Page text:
PARIS • British Prime Minister Boris Johnson exuded confidence yesterday as he pressed French President Emmanuel Macron to accept his request to reopen Brexit negotiations during their meeting in Paris on the second stop of his first European tour as UK leader.
After ticking off examples of close ties between the two countries, Mr Johnson turned on a charm offensive, stressing that the UK wants a Brexit deal with the EU.
But even as he chummily called the French leader by his first name, Mr Johnson added that it was his duty to carry out the wishes of the British people, who by a narrow margin voted to leave the EU.
"As you yourself have just pointed out, Emmanuel, it is vital for trust in politics, that if you have a referendum, then you should act on the instructions of the voters. And that is why we must come out of the EU October 31, deal or no-deal," Mr Johnson said. "Then of course we can take our relationship forward. I agree with you wholeheartedly Emmanuel that it is a quite extraordinary relationship."
But while smiling for the cameras, Mr Macron dampened expectations, stressing "we have to respect what was negotiated". He also reiterated what the EU has been saying for months - that it will not re-open the Brexit withdrawal deal negotiated with Britain's previous prime minister Theresa May.
That Brexit deal includes an insurance policy known as the Irish backstop, which would keep the UK closely aligned in trade with the EU if the two sides cannot find another way to prevent the return of checks on the border between Northern Ireland and the Republic of Ireland.
Mr Macron said that the backstop is indispensable. Mr Johnson repeatedly countered that Britain would not place checks at the border, raising the possibility that the EU would be forced to decide how to deal with that land border between the UK and the EU.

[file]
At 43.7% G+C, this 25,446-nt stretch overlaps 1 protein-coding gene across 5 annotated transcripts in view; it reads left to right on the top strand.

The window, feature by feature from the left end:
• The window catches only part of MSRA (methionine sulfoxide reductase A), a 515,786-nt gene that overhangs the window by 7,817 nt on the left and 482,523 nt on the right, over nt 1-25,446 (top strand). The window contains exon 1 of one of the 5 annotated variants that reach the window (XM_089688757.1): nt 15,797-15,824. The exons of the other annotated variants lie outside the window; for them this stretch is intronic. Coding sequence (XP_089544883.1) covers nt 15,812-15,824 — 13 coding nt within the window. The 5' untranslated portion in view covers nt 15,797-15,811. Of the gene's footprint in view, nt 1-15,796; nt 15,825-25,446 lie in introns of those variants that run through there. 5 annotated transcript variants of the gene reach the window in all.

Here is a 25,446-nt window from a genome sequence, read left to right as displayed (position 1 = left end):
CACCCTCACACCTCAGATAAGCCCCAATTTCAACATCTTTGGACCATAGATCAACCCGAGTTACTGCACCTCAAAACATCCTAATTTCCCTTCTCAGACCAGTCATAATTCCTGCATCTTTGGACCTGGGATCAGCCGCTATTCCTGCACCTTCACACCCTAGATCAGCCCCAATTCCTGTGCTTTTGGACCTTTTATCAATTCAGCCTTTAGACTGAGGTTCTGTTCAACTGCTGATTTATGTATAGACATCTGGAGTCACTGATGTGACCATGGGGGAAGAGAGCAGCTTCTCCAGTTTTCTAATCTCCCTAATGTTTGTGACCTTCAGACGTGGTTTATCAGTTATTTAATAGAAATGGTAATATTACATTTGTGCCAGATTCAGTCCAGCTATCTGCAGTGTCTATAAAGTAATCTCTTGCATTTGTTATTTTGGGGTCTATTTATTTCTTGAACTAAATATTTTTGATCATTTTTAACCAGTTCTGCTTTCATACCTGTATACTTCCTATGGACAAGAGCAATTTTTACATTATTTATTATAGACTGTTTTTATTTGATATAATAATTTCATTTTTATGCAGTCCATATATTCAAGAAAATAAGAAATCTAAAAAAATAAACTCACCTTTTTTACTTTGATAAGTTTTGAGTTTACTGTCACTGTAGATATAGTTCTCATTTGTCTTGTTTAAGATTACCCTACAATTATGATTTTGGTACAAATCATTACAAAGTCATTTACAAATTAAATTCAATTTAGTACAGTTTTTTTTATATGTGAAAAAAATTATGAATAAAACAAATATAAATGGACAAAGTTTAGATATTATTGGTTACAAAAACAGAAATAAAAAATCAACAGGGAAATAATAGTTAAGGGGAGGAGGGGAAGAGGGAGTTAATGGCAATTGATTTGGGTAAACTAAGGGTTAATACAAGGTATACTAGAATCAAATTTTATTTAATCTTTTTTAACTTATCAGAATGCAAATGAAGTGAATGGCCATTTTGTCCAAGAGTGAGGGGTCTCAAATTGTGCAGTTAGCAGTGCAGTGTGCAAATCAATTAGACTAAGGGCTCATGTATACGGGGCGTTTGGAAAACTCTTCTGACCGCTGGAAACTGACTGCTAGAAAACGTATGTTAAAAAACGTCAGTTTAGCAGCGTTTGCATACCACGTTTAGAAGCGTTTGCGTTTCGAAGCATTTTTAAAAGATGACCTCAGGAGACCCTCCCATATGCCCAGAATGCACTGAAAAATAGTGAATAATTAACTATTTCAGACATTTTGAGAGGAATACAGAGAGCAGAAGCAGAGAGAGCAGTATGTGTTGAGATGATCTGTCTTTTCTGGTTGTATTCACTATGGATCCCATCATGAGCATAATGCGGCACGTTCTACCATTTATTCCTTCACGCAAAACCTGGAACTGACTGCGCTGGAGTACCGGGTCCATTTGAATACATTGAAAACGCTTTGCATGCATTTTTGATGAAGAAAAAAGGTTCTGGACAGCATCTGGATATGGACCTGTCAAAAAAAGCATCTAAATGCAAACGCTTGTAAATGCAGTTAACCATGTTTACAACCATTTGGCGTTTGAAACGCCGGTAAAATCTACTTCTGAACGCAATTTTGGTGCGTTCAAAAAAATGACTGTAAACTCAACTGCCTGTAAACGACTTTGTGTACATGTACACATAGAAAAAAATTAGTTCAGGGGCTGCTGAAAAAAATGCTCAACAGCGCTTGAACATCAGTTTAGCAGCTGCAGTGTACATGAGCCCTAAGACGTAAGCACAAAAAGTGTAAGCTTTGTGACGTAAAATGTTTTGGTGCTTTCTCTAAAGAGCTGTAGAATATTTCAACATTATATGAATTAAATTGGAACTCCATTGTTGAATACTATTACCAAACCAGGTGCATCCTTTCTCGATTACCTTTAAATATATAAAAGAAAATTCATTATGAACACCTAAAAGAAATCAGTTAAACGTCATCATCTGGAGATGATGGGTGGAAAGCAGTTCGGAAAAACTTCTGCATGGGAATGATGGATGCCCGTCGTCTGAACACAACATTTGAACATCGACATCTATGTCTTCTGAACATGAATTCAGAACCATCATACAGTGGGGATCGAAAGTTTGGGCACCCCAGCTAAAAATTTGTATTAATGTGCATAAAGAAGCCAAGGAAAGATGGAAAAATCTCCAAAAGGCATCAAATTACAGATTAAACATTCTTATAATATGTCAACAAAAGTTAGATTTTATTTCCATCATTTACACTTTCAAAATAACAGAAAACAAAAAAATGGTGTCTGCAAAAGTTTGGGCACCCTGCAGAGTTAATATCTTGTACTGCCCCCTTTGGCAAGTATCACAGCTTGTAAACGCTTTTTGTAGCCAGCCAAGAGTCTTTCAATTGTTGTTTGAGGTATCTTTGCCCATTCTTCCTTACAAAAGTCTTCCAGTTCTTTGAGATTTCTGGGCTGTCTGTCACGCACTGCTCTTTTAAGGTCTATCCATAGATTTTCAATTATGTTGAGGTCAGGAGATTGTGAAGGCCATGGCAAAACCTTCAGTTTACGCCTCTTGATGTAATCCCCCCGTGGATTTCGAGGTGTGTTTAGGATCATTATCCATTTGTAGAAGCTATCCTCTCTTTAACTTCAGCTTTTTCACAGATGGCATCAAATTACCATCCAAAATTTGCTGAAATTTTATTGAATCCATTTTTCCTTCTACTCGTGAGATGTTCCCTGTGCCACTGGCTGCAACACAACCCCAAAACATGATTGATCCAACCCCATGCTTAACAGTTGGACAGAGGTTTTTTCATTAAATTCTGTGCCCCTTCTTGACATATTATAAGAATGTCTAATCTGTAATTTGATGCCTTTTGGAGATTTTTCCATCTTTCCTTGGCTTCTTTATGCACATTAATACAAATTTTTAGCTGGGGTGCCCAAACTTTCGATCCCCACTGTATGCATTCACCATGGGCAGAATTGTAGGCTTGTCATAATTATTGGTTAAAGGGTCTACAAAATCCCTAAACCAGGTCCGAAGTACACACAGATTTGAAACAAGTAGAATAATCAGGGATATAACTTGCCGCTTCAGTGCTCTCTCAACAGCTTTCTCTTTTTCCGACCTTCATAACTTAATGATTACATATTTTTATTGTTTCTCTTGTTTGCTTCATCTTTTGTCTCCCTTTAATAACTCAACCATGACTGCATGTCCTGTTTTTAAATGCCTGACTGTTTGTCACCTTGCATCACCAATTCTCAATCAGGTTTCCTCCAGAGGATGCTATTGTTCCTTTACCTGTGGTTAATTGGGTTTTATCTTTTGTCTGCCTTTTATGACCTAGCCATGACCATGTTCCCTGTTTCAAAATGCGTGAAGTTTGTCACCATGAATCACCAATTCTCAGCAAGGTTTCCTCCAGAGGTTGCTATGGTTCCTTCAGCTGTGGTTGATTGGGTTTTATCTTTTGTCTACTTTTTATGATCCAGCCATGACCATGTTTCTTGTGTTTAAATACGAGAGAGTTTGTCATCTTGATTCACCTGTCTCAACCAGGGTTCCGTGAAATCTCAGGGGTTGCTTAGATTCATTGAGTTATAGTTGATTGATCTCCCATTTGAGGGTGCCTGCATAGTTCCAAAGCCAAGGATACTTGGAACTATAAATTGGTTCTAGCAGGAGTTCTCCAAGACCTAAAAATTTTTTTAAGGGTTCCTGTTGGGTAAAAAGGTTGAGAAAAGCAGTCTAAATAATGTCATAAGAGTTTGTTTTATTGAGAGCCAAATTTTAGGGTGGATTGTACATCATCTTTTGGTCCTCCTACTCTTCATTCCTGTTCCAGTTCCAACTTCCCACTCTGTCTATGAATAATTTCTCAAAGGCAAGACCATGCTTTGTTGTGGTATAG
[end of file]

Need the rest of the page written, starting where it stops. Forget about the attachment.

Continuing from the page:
Mr Johnson was buoyed on Wednesday by German Chancellor Angela Merkel, who raised the possibility in talks that a negotiated departure from the EU may still be possible if Britain comes up with alternative plans for the Irish border within 30 days. But Dr Merkel later clarified she had not given Britain 30 days to find a solution for the Irish backstop but had wanted to highlight how short time was before the Brexit deadline of Oct 31.
Mr Macron, a pro-business centrist, was elected in 2017 on a promise to make Europe stronger to better protect EU citizens.
He also insisted the EU single market must be preserved. Otherwise, that would mean telling EU citizens "we can't protect you as consumers and producers anymore because we must be nice to Mr Johnson", he said, adding: "No!"
Mr Macron also said that France is prepared for a no-deal Brexit, even though that is not the country's preferred option.
Mr Johnson is seeking concessions from the EU to win support in the British Parliament, which has already rejected three times the agreement negotiated by Mrs May.
The EU has twice delayed Britain's departure date, which is now scheduled for Oct 31. Mr Johnson has said Britain will leave the EU on that date, with or without an agreement, raising concerns about economic damage on both sides of the English Channel.
The EU says the backstop is merely an insurance policy meant to avoid checkpoints that were a flashpoint for sectarian violence in the past, and will not be needed if other solutions are found to regulate goods moving across the border. But technological solutions have so far proved inadequate, and it is unclear what new proposals Mr Johnson may offer in the next few weeks.
ASSOCIATED PRESS, REUTERS